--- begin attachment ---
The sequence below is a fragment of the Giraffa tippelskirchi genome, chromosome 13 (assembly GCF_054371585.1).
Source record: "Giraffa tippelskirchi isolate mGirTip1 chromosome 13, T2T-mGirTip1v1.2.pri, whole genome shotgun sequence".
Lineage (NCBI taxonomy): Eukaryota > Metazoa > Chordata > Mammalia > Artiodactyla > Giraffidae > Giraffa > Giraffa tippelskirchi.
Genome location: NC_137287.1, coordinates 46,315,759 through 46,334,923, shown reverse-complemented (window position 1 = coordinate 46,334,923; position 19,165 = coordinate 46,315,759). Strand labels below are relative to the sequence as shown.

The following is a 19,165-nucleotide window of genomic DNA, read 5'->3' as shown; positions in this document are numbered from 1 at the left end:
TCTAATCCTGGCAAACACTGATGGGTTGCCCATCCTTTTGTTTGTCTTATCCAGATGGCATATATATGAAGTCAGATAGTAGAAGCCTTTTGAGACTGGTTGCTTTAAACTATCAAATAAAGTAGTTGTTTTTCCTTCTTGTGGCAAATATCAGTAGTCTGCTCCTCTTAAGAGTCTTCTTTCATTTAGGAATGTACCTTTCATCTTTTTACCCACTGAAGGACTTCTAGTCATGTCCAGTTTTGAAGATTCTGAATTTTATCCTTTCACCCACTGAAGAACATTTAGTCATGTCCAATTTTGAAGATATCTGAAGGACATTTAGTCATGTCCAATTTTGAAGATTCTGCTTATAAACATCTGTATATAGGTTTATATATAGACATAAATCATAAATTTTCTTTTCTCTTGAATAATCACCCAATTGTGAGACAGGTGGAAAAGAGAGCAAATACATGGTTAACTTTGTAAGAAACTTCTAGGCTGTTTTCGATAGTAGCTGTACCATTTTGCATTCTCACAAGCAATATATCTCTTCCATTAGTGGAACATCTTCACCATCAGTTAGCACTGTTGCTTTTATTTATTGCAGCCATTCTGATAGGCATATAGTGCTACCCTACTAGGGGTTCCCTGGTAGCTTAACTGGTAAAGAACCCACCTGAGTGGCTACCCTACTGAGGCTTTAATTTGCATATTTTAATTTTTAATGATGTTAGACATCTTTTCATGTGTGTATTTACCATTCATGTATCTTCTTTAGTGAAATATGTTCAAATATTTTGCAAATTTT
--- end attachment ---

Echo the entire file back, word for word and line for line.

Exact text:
The sequence below is a fragment of the Giraffa tippelskirchi genome, chromosome 13 (assembly GCF_054371585.1).
Source record: "Giraffa tippelskirchi isolate mGirTip1 chromosome 13, T2T-mGirTip1v1.2.pri, whole genome shotgun sequence".
Lineage (NCBI taxonomy): Eukaryota > Metazoa > Chordata > Mammalia > Artiodactyla > Giraffidae > Giraffa > Giraffa tippelskirchi.
Genome location: NC_137287.1, coordinates 46,315,759 through 46,334,923, shown reverse-complemented (window position 1 = coordinate 46,334,923; position 19,165 = coordinate 46,315,759). Strand labels below are relative to the sequence as shown.

The following is a 19,165-nucleotide window of genomic DNA, read 5'->3' as shown; positions in this document are numbered from 1 at the left end:
TCTAATCCTGGCAAACACTGATGGGTTGCCCATCCTTTTGTTTGTCTTATCCAGATGGCATATATATGAAGTCAGATAGTAGAAGCCTTTTGAGACTGGTTGCTTTAAACTATCAAATAAAGTAGTTGTTTTTCCTTCTTGTGGCAAATATCAGTAGTCTGCTCCTCTTAAGAGTCTTCTTTCATTTAGGAATGTACCTTTCATCTTTTTACCCACTGAAGGACTTCTAGTCATGTCCAGTTTTGAAGATTCTGAATTTTATCCTTTCACCCACTGAAGAACATTTAGTCATGTCCAATTTTGAAGATATCTGAAGGACATTTAGTCATGTCCAATTTTGAAGATTCTGCTTATAAACATCTGTATATAGGTTTATATATAGACATAAATCATAAATTTTCTTTTCTCTTGAATAATCACCCAATTGTGAGACAGGTGGAAAAGAGAGCAAATACATGGTTAACTTTGTAAGAAACTTCTAGGCTGTTTTCGATAGTAGCTGTACCATTTTGCATTCTCACAAGCAATATATCTCTTCCATTAGTGGAACATCTTCACCATCAGTTAGCACTGTTGCTTTTATTTATTGCAGCCATTCTGATAGGCATATAGTGCTACCCTACTAGGGGTTCCCTGGTAGCTTAACTGGTAAAGAACCCACCTGAGTGGCTACCCTACTGAGGCTTTAATTTGCATATTTTAATTTTTAATGATGTTAGACATCTTTTCATGTGTGTATTTACCATTCATGTATCTTCTTTAGTGAAATATGTTCAAATATTTTGCAAATTTT